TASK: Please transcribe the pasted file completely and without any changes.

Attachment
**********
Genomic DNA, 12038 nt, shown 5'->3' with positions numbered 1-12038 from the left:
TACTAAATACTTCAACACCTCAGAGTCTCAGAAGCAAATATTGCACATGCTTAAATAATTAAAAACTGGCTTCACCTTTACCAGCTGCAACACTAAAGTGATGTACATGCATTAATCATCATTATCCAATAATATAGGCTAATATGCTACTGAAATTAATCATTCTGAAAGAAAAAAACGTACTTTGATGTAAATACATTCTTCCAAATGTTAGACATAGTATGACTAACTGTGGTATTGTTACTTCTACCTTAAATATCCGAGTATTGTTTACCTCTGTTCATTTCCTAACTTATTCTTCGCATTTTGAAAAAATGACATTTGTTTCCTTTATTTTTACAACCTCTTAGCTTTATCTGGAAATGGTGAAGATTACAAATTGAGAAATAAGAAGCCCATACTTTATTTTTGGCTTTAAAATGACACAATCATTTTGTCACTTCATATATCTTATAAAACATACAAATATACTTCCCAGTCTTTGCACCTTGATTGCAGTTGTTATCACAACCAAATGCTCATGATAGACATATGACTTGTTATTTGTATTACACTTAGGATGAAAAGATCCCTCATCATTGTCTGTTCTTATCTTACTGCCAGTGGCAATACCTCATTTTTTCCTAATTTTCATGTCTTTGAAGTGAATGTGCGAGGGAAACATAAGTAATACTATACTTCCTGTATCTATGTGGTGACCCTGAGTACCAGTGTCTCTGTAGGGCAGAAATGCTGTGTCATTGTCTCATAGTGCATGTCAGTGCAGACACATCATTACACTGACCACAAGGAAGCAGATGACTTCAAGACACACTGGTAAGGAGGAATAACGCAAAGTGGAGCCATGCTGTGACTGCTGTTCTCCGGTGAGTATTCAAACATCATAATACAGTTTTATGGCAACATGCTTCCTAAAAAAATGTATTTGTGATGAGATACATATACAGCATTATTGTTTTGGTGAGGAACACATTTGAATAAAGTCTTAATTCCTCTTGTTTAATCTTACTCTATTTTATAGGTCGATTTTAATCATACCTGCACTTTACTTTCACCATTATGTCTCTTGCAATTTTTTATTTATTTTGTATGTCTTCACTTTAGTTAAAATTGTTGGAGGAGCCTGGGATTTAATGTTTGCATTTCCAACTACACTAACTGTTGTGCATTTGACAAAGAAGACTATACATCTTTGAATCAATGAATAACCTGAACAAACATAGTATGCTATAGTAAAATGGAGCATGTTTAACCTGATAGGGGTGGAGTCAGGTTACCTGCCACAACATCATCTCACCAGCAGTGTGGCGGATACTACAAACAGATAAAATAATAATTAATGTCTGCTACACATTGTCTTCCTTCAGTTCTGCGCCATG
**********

Genomic DNA, 12038 nt, shown 5'->3' with positions numbered 1-12038 from the left:
TACTAAATACTTCAACACCTCAGAGTCTCAGAAGCAAATATTGCACATGCTTAAATAATTAAAAACTGGCTTCACCTTTACCAGCTGCAACACTAAAGTGATGTACATGCATTAATCATCATTATCCAATAATATAGGCTAATATGCTACTGAAATTAATCATTCTGAAAGAAAAAAACGTACTTTGATGTAAATACATTCTTCCAAATGTTAGACATAGTATGACTAACTGTGGTATTGTTACTTCTACCTTAAATATCCGAGTATTGTTTACCTCTGTTCATTTCCTAACTTATTCTTCGCATTTTGAAAAAATGACATTTGTTTCCTTTATTTTTACAACCTCTTAGCTTTATCTGGAAATGGTGAAGATTACAAATTGAGAAATAAGAAGCCCATACTTTATTTTTGGCTTTAAAATGACACAATCATTTTGTCACTTCATATATCTTATAAAACATACAAATATACTTCCCAGTCTTTGCACCTTGATTGCAGTTGTTATCACAACCAAATGCTCATGATAGACATATGACTTGTTATTTGTATTACACTTAGGATGAAAAGATCCCTCATCATTGTCTGTTCTTATCTTACTGCCAGTGGCAATACCTCATTTTTTCCTAATTTTCATGTCTTTGAAGTGAATGTGCGAGGGAAACATAAGTAATACTATACTTCCTGTATCTATGTGGTGACCCTGAGTACCAGTGTCTCTGTAGGGCAGAAATGCTGTGTCATTGTCTCATAGTGCATGTCAGTGCAGACACATCATTACACTGACCACAAGGAAGCAGATGACTTCAAGACACACTGGTAAGGAGGAATAACGCAAAGTGGAGCCATGCTGTGACTGCTGTTCTCCGGTGAGTATTCAAACATCATAATACAGTTTTATGGCAACATGCTTCCTAAAAAAATGTATTTGTGATGAGATACATATACAGCATTATTGTTTTGGTGAGGAACACATTTGAATAAAGTCTTAATTCCTCTTGTTTAATCTTACTCTATTTTATAGGTCGATTTTAATCATACCTGCACTTTACTTTCACCATTATGTCTCTTGCAATTTTTTATTTATTTTGTATGTCTTCACTTTAGTTAAAATTGTTGGAGGAGCCTGGGATTTAATGTTTGCATTTCCAACTACACTAACTGTTGTGCATTTGACAAAGAAGACTATACATCTTTGAATCAATGAATAACCTGAACAAACATAGTATGCTATAGTAAAATGGAGCATGTTTAACCTGATAGGGGTGGAGTCAGGTTACCTGCCACAACATCATCTCACCAGCAGTGTGGCGGATACTACAAACAGATAAAATAATAATTAATGTCTGCTACACATTGTCTTCCTTCAGTTCTGCGCCATG